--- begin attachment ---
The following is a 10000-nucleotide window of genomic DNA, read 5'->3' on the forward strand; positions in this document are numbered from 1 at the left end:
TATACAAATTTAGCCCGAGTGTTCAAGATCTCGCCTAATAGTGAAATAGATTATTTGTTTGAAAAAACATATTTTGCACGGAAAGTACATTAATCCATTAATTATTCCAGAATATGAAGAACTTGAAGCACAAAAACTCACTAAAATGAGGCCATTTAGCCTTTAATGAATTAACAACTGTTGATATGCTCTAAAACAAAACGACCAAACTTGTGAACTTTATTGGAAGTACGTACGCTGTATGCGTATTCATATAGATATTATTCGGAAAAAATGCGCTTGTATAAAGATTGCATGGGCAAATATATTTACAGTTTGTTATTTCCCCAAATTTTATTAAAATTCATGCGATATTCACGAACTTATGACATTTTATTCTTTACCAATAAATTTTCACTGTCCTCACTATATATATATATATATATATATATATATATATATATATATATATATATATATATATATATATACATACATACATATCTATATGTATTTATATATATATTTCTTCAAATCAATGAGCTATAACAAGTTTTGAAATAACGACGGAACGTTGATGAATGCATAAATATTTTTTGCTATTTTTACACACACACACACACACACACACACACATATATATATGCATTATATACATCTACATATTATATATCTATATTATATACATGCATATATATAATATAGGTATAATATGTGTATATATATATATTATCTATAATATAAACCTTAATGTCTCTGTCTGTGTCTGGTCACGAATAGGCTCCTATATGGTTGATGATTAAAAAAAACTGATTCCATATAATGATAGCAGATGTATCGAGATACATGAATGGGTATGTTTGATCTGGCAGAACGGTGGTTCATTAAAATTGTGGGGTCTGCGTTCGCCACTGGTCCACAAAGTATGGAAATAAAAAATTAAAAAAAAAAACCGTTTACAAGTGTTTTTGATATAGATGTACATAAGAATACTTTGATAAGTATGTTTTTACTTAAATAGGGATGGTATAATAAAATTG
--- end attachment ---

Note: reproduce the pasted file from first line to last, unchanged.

The following is a 10000-nucleotide window of genomic DNA, read 5'->3' on the forward strand; positions in this document are numbered from 1 at the left end:
TATACAAATTTAGCCCGAGTGTTCAAGATCTCGCCTAATAGTGAAATAGATTATTTGTTTGAAAAAACATATTTTGCACGGAAAGTACATTAATCCATTAATTATTCCAGAATATGAAGAACTTGAAGCACAAAAACTCACTAAAATGAGGCCATTTAGCCTTTAATGAATTAACAACTGTTGATATGCTCTAAAACAAAACGACCAAACTTGTGAACTTTATTGGAAGTACGTACGCTGTATGCGTATTCATATAGATATTATTCGGAAAAAATGCGCTTGTATAAAGATTGCATGGGCAAATATATTTACAGTTTGTTATTTCCCCAAATTTTATTAAAATTCATGCGATATTCACGAACTTATGACATTTTATTCTTTACCAATAAATTTTCACTGTCCTCACTATATATATATATATATATATATATATATATATATATATATATATATATATATATATATATATACATACATACATATCTATATGTATTTATATATATATTTCTTCAAATCAATGAGCTATAACAAGTTTTGAAATAACGACGGAACGTTGATGAATGCATAAATATTTTTTGCTATTTTTACACACACACACACACACACACACACACATATATATATGCATTATATACATCTACATATTATATATCTATATTATATACATGCATATATATAATATAGGTATAATATGTGTATATATATATATTATCTATAATATAAACCTTAATGTCTCTGTCTGTGTCTGGTCACGAATAGGCTCCTATATGGTTGATGATTAAAAAAAACTGATTCCATATAATGATAGCAGATGTATCGAGATACATGAATGGGTATGTTTGATCTGGCAGAACGGTGGTTCATTAAAATTGTGGGGTCTGCGTTCGCCACTGGTCCACAAAGTATGGAAATAAAAAATTAAAAAAAAAAACCGTTTACAAGTGTTTTTGATATAGATGTACATAAGAATACTTTGATAAGTATGTTTTTACTTAAATAGGGATGGTATAATAAAATTG